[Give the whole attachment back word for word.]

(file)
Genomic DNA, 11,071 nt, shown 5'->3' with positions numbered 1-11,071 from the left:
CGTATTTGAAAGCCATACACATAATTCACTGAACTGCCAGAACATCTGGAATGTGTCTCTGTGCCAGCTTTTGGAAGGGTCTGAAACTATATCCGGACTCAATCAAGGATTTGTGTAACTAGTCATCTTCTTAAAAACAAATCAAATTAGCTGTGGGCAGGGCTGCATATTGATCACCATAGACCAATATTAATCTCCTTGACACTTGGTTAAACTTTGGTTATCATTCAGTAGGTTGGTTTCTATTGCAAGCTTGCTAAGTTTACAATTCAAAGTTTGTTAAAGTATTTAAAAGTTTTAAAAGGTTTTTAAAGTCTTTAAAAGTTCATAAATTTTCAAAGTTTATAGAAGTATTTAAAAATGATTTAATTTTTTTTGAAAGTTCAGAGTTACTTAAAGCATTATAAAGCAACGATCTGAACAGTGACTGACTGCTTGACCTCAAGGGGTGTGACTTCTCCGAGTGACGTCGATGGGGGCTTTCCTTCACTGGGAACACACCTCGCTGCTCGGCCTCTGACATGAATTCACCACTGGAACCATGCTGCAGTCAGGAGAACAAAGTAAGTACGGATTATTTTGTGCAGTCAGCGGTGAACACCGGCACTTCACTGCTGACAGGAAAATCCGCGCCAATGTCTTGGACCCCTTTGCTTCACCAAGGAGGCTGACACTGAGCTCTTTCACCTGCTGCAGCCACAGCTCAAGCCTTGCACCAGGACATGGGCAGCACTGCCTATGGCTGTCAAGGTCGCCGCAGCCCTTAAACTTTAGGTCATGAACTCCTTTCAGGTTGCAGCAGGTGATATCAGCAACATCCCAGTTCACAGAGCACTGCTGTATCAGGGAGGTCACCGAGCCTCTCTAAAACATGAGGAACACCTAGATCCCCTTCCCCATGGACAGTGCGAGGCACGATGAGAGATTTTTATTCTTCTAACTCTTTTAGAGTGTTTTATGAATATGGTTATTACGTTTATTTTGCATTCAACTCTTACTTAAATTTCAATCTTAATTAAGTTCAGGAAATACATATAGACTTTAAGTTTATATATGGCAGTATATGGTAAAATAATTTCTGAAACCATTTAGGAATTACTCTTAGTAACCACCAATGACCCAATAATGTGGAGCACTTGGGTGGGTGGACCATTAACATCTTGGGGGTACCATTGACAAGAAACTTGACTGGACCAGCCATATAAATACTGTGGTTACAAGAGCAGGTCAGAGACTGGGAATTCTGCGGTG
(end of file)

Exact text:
Genomic DNA, 11,071 nt, shown 5'->3' with positions numbered 1-11,071 from the left:
CGTATTTGAAAGCCATACACATAATTCACTGAACTGCCAGAACATCTGGAATGTGTCTCTGTGCCAGCTTTTGGAAGGGTCTGAAACTATATCCGGACTCAATCAAGGATTTGTGTAACTAGTCATCTTCTTAAAAACAAATCAAATTAGCTGTGGGCAGGGCTGCATATTGATCACCATAGACCAATATTAATCTCCTTGACACTTGGTTAAACTTTGGTTATCATTCAGTAGGTTGGTTTCTATTGCAAGCTTGCTAAGTTTACAATTCAAAGTTTGTTAAAGTATTTAAAAGTTTTAAAAGGTTTTTAAAGTCTTTAAAAGTTCATAAATTTTCAAAGTTTATAGAAGTATTTAAAAATGATTTAATTTTTTTTGAAAGTTCAGAGTTACTTAAAGCATTATAAAGCAACGATCTGAACAGTGACTGACTGCTTGACCTCAAGGGGTGTGACTTCTCCGAGTGACGTCGATGGGGGCTTTCCTTCACTGGGAACACACCTCGCTGCTCGGCCTCTGACATGAATTCACCACTGGAACCATGCTGCAGTCAGGAGAACAAAGTAAGTACGGATTATTTTGTGCAGTCAGCGGTGAACACCGGCACTTCACTGCTGACAGGAAAATCCGCGCCAATGTCTTGGACCCCTTTGCTTCACCAAGGAGGCTGACACTGAGCTCTTTCACCTGCTGCAGCCACAGCTCAAGCCTTGCACCAGGACATGGGCAGCACTGCCTATGGCTGTCAAGGTCGCCGCAGCCCTTAAACTTTAGGTCATGAACTCCTTTCAGGTTGCAGCAGGTGATATCAGCAACATCCCAGTTCACAGAGCACTGCTGTATCAGGGAGGTCACCGAGCCTCTCTAAAACATGAGGAACACCTAGATCCCCTTCCCCATGGACAGTGCGAGGCACGATGAGAGATTTTTATTCTTCTAACTCTTTTAGAGTGTTTTATGAATATGGTTATTACGTTTATTTTGCATTCAACTCTTACTTAAATTTCAATCTTAATTAAGTTCAGGAAATACATATAGACTTTAAGTTTATATATGGCAGTATATGGTAAAATAATTTCTGAAACCATTTAGGAATTACTCTTAGTAACCACCAATGACCCAATAATGTGGAGCACTTGGGTGGGTGGACCATTAACATCTTGGGGGTACCATTGACAAGAAACTTGACTGGACCAGCCATATAAATACTGTGGTTACAAGAGCAGGTCAGAGACTGGGAATTCTGCGGTG